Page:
Sampling – Most telephone pollsters in the USA get their phone numbers in a similar way to British pollsters, by using random digit dialling. This ensures that people who are ex-directory are not excluded from samples, but at the cost of getting lots of dead telephone numbers, faxes, modems, business numbers and so on. In 2011 Gallup started doing something different. Like most companies they do a fair amount of their interviews on mobile phones, and noted that the majority of ex-directory people did have mobile phones, so theorised that it was safe to randomly generate their landline sample from telephone directories, while bumping up the mobile phone sample to catch those ex-directory people on their mobiles (mobile people who reported being ex-directory were weighted up to account for the tiny percentage of ex-directory people without mobiles). In theory it should of worked. In practice, it probably didn’t – before weighting the RDD sample was more democratic, younger and more pro-Obama than the listed one, so Gallup are going back to using the more expensive RDD method.

Time zone skews – this is an interesting one. As you might expect, Gallup sample within and weight by the regions in the USA. But within some of those regions there are different time zones, and because Gallup started polling at 5pm local time, it meant that in regions that covered more than one time zone they ended up doing more interviews in the eastern part of the region. Correcting this problem would have increased Obama’s support in Gallup’s final poll by 1%. Of course, in Britain we don’t have different time zones to worry about, but it illustrates a problem that can effect any methodology design – skews within the categories you weight by. A pollster can have, for example, the correct proportion of people in the DE social class or people over the age of 55, but what if within those categories you control for people are skewed towards more affluent DEs, or people only just over the age of 55?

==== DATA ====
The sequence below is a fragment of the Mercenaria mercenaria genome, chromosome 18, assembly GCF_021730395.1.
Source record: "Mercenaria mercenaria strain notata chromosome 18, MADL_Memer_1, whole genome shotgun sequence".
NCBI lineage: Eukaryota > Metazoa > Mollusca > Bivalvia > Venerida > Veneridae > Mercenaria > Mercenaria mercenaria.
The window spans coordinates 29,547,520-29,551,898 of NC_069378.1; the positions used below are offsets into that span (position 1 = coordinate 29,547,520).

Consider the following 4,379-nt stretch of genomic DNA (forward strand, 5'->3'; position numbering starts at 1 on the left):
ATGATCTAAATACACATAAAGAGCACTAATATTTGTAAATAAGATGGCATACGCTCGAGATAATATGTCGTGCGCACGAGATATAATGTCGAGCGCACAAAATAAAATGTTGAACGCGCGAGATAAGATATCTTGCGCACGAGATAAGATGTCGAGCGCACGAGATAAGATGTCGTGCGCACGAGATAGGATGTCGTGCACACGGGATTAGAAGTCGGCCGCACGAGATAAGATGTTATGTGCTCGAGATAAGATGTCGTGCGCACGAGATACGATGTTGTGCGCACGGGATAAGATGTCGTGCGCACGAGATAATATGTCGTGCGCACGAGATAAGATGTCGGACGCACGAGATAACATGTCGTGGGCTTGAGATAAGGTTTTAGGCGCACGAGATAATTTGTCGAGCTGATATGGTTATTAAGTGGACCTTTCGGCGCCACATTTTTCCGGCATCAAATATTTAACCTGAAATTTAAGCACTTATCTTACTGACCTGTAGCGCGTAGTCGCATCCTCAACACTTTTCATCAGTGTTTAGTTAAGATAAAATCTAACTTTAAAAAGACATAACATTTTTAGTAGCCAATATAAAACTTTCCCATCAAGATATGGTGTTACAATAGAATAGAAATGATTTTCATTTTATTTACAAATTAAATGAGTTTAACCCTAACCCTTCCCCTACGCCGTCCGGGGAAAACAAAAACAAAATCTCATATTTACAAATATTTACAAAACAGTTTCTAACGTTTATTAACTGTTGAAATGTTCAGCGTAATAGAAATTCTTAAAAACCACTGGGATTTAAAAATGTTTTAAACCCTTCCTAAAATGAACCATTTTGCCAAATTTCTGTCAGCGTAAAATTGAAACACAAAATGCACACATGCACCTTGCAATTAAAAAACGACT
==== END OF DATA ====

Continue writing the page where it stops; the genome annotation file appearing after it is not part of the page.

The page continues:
Race – the final problem was a rather specific one on how Gallup asked about race – instead of giving people a list of race categories and asking which applied to the respondent, they asked them one at a time and got people to say yes or no, which produced some rather odd effects like overstating the proportion of Native Americans and mixed race people.

The full Gallup review is here and if you’re interested I’d also recommend reading the verdict of Mark Blumenthal (who spotted some of the problems before Gallup did) here and who has obviously followed it infinitely more closely than me.


Economic Optimism